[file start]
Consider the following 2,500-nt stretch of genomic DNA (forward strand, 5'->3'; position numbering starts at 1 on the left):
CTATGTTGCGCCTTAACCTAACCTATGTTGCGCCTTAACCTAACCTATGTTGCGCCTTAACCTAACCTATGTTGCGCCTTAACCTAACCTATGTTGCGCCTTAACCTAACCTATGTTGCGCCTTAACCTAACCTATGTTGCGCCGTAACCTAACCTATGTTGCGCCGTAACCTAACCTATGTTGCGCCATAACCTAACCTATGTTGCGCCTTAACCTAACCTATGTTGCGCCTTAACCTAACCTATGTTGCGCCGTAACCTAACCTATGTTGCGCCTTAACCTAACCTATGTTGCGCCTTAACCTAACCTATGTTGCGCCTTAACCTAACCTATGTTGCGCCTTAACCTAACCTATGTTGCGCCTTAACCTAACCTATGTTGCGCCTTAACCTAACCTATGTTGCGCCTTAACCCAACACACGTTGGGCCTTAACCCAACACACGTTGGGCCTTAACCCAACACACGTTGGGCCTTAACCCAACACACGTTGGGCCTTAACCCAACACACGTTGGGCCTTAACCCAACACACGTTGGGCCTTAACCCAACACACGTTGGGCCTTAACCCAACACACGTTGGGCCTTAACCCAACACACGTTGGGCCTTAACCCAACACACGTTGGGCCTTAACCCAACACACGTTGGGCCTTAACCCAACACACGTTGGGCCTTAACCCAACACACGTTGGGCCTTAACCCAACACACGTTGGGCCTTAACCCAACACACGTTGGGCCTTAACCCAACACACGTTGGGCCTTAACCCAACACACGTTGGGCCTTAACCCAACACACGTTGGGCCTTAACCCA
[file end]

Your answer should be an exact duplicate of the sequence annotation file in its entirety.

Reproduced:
Consider the following 2,500-nt stretch of genomic DNA (forward strand, 5'->3'; position numbering starts at 1 on the left):
CTATGTTGCGCCTTAACCTAACCTATGTTGCGCCTTAACCTAACCTATGTTGCGCCTTAACCTAACCTATGTTGCGCCTTAACCTAACCTATGTTGCGCCTTAACCTAACCTATGTTGCGCCTTAACCTAACCTATGTTGCGCCGTAACCTAACCTATGTTGCGCCGTAACCTAACCTATGTTGCGCCATAACCTAACCTATGTTGCGCCTTAACCTAACCTATGTTGCGCCTTAACCTAACCTATGTTGCGCCGTAACCTAACCTATGTTGCGCCTTAACCTAACCTATGTTGCGCCTTAACCTAACCTATGTTGCGCCTTAACCTAACCTATGTTGCGCCTTAACCTAACCTATGTTGCGCCTTAACCTAACCTATGTTGCGCCTTAACCTAACCTATGTTGCGCCTTAACCCAACACACGTTGGGCCTTAACCCAACACACGTTGGGCCTTAACCCAACACACGTTGGGCCTTAACCCAACACACGTTGGGCCTTAACCCAACACACGTTGGGCCTTAACCCAACACACGTTGGGCCTTAACCCAACACACGTTGGGCCTTAACCCAACACACGTTGGGCCTTAACCCAACACACGTTGGGCCTTAACCCAACACACGTTGGGCCTTAACCCAACACACGTTGGGCCTTAACCCAACACACGTTGGGCCTTAACCCAACACACGTTGGGCCTTAACCCAACACACGTTGGGCCTTAACCCAACACACGTTGGGCCTTAACCCAACACACGTTGGGCCTTAACCCAACACACGTTGGGCCTTAACCCAACACACGTTGGGCCTTAACCCA